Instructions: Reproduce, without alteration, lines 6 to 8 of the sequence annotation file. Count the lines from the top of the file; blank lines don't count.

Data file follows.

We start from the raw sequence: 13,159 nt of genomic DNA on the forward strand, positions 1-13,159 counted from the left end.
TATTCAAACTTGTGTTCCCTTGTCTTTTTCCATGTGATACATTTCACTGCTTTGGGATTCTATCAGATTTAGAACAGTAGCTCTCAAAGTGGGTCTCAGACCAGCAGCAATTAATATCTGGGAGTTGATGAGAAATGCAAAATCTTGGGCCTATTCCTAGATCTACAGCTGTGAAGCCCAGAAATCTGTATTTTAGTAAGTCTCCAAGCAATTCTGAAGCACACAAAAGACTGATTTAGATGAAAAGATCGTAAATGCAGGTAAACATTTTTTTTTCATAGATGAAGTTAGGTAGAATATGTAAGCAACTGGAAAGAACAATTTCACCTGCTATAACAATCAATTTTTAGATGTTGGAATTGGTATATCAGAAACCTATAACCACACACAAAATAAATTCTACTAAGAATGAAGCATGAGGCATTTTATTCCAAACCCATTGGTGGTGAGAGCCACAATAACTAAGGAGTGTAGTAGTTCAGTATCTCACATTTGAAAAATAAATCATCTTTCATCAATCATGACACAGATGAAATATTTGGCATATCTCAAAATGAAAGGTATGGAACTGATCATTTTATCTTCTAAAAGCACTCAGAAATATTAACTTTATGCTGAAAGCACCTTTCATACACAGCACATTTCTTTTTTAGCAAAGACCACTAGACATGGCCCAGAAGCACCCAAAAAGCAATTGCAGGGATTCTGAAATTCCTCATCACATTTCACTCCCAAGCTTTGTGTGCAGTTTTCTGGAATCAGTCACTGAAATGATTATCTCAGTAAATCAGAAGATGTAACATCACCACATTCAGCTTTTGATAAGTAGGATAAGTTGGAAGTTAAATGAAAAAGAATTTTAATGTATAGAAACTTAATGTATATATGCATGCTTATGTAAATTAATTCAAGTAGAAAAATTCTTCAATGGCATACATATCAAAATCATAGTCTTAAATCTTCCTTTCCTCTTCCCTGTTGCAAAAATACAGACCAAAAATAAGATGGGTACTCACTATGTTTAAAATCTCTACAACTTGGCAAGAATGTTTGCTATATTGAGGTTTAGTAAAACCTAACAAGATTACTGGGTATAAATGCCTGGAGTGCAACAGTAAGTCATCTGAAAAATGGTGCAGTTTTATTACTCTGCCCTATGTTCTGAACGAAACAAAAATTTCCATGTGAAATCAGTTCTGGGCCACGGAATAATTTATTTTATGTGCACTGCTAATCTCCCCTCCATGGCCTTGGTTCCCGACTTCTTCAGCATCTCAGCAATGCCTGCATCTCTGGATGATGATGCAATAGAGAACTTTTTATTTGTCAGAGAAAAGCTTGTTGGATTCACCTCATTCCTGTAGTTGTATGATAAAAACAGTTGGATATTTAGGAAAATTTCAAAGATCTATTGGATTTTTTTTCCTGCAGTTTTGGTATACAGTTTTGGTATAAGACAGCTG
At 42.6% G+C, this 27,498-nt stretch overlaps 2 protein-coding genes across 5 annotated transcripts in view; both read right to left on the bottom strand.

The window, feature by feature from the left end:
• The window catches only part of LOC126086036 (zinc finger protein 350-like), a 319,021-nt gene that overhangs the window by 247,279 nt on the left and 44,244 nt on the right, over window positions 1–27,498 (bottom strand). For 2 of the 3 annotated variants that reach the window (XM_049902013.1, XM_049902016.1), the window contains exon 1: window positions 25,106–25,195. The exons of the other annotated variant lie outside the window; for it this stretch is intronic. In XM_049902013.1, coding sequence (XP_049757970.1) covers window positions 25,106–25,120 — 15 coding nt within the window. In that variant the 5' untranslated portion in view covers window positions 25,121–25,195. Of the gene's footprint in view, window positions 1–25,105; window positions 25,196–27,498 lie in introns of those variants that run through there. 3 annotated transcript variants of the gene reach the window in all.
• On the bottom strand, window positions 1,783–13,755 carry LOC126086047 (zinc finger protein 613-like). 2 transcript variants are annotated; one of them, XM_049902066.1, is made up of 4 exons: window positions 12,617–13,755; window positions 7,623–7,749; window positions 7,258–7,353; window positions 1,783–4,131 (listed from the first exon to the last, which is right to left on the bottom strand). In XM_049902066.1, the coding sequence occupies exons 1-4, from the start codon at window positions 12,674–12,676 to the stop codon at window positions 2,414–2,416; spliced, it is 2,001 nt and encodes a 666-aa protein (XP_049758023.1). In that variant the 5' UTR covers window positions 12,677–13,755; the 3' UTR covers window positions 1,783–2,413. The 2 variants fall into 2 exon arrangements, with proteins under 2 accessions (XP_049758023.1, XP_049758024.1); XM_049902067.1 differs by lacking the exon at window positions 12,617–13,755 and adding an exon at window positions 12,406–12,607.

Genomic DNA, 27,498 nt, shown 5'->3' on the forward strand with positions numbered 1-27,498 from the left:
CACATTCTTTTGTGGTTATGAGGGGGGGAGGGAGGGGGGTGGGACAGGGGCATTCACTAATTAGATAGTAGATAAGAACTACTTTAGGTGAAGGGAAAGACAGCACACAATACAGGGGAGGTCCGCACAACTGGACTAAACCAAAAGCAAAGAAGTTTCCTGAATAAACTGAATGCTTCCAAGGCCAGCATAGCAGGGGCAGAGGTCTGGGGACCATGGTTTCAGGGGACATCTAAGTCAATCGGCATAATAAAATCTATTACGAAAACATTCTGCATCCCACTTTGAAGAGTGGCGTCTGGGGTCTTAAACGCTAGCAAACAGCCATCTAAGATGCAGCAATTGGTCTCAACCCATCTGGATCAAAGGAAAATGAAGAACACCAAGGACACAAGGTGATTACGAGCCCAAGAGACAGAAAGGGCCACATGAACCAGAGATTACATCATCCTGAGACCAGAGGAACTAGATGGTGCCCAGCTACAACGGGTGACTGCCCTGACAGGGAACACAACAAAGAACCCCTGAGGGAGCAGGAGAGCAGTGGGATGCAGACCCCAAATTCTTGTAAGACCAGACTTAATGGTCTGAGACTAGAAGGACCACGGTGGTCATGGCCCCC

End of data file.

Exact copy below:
• On the bottom strand, window positions 1,783–13,755 carry LOC126086047 (zinc finger protein 613-like). 2 transcript variants are annotated; one of them, XM_049902066.1, is made up of 4 exons: window positions 12,617–13,755; window positions 7,623–7,749; window positions 7,258–7,353; window positions 1,783–4,131 (listed from the first exon to the last, which is right to left on the bottom strand). In XM_049902066.1, the coding sequence occupies exons 1-4, from the start codon at window positions 12,674–12,676 to the stop codon at window positions 2,414–2,416; spliced, it is 2,001 nt and encodes a 666-aa protein (XP_049758023.1). In that variant the 5' UTR covers window positions 12,677–13,755; the 3' UTR covers window positions 1,783–2,413. The 2 variants fall into 2 exon arrangements, with proteins under 2 accessions (XP_049758023.1, XP_049758024.1); XM_049902067.1 differs by lacking the exon at window positions 12,617–13,755 and adding an exon at window positions 12,406–12,607.

Genomic DNA, 27,498 nt, shown 5'->3' on the forward strand with positions numbered 1-27,498 from the left:
CACATTCTTTTGTGGTTATGAGGGGGGGAGGGAGGGGGGTGGGACAGGGGCATTCACTAATTAGATAGTAGATAAGAACTACTTTAGGTGAAGGGAAAGACAGCACACAATACAGGGGAGGTCCGCACAACTGGACTAAACCAAAAGCAAAGAAGTTTCCTGAATAAACTGAATGCTTCCAAGGCCAGCATAGCAGGGGCAGAGGTCTGGGGACCATGGTTTCAGGGGACATCTAAGTCAATCGGCATAATAAAATCTATTACGAAAACATTCTGCATCCCACTTTGAAGAGTGGCGTCTGGGGTCTTAAACGCTAGCAAACAGCCATCTAAGATGCAGCAATTGGTCTCAACCCATCTGGATCAAAGGAAAATGAAGAACACCAAGGACACAAGGTGATTACGAGCCCAAGAGACAGAAAGGGCCACATGAACCAGAGATTACATCATCCTGAGACCAGAGGAACTAGATGGTGCCCAGCTACAACGGGTGACTGCCCTGACAGGGAACACAACAAAGAACCCCTGAGGGAGCAGGAGAGCAGTGGGATGCAGACCCCAAATTCTTGTAAGACCAGACTTAATGGTCTGAGACTAGAAGGACCACGGTGGTCATGGCCCCC